“We say that Maxomega-90 is like a blank canvas, allowing companies to mix lipid actives in almost any combination they require,” said Equateq chief executive officer, Adam Kelliher. “This will enable companies to define their product rationale and give a more clear, and focused offering.”
Equateq employs industrial-scale chromatography to make its omega-3 concentrates, rather than using more common distillation methods.
“The Maxomega-90 range is geared for the nutritional sector, allowing delivery of EPA (eicosapentaenoic acid) and DHA (docosahexaenoic acid) in any ratio, from 80/10 to 10/80, with each offering always having at least 90 per cent total omega-3,” the company said.
The company said different formulations would target different health areas such as EPA-rich blends and anti-inflammation and DHA-rich blends and brain health, although only brain health claims for infants are as yet approved by the European Food Safety Authority (EFSA).
The company said Maxomega-90 can be blended with other lipids including omega-6 forms like GLA (gamma-linolenic acid).
“We think these can provide much-needed clarity in an increasingly cluttered marketplace,” Kelliher said.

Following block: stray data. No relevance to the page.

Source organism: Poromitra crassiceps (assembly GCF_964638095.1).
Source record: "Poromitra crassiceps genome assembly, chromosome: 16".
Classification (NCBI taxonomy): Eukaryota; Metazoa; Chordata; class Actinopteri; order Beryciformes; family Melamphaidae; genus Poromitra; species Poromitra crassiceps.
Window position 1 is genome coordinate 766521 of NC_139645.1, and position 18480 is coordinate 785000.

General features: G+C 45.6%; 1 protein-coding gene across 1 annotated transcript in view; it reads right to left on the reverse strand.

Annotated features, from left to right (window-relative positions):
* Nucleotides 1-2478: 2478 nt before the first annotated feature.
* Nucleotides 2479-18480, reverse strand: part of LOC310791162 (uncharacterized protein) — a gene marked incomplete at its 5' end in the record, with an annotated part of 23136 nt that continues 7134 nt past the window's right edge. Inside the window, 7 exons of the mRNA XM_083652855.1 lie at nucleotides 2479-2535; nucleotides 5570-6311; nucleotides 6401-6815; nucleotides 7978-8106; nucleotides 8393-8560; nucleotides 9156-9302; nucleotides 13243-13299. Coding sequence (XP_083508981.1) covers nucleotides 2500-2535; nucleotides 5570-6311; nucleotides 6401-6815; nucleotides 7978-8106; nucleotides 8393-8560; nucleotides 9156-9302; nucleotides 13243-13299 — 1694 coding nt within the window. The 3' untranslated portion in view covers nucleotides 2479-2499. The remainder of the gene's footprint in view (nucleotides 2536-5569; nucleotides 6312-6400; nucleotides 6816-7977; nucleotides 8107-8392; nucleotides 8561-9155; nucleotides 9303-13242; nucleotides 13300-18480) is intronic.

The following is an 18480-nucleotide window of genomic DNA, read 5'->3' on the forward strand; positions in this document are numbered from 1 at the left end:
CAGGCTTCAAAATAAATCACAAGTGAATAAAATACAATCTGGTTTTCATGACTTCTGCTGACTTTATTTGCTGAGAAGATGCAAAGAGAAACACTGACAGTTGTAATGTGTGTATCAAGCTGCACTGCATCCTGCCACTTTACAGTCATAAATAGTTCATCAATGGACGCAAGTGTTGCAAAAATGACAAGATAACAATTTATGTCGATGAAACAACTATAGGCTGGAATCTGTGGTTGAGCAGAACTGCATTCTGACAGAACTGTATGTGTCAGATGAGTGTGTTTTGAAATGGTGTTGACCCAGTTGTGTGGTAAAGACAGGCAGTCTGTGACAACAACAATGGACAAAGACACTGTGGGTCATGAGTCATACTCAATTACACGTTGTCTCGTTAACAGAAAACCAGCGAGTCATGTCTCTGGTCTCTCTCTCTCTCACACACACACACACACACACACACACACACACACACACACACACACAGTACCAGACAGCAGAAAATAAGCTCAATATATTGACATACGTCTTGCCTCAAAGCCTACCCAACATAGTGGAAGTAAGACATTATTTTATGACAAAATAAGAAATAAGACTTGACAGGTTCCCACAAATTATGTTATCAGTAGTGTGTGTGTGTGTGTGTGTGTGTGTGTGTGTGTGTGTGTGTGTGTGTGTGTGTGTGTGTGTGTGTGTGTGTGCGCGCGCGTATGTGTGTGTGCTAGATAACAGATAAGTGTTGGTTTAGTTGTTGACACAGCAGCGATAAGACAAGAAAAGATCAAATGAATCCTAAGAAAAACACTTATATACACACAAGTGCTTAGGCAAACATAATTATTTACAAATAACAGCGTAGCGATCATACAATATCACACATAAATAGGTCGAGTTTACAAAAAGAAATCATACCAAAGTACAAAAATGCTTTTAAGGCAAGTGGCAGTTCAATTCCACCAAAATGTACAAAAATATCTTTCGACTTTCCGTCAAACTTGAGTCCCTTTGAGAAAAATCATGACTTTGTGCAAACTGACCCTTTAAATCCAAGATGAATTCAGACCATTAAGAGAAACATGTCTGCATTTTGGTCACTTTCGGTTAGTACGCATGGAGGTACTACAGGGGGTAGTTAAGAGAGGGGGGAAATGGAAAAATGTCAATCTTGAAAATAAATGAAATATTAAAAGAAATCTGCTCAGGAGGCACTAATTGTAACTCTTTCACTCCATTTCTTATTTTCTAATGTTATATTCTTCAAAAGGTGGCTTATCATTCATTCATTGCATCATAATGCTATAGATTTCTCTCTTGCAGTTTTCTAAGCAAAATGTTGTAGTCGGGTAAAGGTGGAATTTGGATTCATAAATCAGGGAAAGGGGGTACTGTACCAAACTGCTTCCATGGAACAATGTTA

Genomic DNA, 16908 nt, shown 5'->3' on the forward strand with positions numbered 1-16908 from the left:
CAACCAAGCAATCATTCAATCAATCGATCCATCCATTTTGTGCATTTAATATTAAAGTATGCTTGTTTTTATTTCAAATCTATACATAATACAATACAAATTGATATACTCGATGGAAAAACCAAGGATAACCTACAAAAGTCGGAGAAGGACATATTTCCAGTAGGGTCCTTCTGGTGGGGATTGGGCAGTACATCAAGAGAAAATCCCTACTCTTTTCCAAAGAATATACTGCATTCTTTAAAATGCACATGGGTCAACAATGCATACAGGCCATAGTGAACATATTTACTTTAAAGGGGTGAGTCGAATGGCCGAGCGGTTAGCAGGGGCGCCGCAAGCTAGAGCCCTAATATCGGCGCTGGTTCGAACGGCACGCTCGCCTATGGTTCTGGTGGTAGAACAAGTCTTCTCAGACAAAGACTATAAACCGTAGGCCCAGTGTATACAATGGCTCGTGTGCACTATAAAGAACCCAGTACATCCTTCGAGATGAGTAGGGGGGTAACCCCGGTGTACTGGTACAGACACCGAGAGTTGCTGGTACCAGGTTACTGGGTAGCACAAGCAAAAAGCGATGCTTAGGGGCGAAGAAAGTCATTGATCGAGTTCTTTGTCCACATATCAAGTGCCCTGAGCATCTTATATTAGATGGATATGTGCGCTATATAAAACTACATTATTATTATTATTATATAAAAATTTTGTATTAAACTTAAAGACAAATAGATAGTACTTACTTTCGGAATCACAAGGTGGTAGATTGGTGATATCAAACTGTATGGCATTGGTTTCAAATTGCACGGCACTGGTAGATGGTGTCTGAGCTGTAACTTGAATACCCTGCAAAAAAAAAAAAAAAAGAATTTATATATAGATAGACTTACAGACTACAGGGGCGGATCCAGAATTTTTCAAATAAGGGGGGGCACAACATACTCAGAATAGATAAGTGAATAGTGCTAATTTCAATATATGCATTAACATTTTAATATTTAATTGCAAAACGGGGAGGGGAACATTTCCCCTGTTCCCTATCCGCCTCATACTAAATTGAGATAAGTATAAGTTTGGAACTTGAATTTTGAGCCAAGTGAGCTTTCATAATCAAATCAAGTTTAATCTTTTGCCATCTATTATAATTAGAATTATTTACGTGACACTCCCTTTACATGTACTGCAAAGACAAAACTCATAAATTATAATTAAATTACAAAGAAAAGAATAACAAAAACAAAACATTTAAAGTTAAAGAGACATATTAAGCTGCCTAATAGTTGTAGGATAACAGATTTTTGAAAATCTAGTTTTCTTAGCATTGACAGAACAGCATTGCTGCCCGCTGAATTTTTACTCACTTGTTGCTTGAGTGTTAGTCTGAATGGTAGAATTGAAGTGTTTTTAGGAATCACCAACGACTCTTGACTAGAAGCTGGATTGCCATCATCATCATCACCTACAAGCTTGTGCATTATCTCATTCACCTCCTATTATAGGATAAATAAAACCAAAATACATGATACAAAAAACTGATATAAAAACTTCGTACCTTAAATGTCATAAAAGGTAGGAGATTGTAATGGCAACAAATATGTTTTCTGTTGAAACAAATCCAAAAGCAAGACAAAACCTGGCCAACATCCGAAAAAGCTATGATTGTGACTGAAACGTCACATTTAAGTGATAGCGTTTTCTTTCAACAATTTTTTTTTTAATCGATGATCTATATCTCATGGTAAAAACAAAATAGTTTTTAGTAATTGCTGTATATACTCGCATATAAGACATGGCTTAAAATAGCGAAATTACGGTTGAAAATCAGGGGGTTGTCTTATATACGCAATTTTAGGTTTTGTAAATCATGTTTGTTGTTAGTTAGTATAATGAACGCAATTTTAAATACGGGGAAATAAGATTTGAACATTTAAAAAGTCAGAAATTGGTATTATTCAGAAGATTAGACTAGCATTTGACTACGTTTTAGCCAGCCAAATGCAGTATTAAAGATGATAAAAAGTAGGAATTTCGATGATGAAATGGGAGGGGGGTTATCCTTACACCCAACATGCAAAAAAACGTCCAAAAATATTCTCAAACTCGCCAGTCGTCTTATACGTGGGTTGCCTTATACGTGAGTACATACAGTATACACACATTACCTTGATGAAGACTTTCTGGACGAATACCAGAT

Last year the company launched an omega-3/whey blend that sold for about €30 per kilogram but did not reveal pricing details this time around although it said it would be competitive and vary due to volumes.
The whey-omega-3 blend was aimed at the sports nutrition market.
The company’s Crystalpure separation methods enable saturates and mono-unsaturates to be transformed into crystals, which facilitates, “the physical separation of the polyunsaturated stream.”
Equateq splits its business between pharma and nutraceutical clients, noting its concentrations for pharma are all about being “super pure”, whereas nutra was much more about offering customised blends.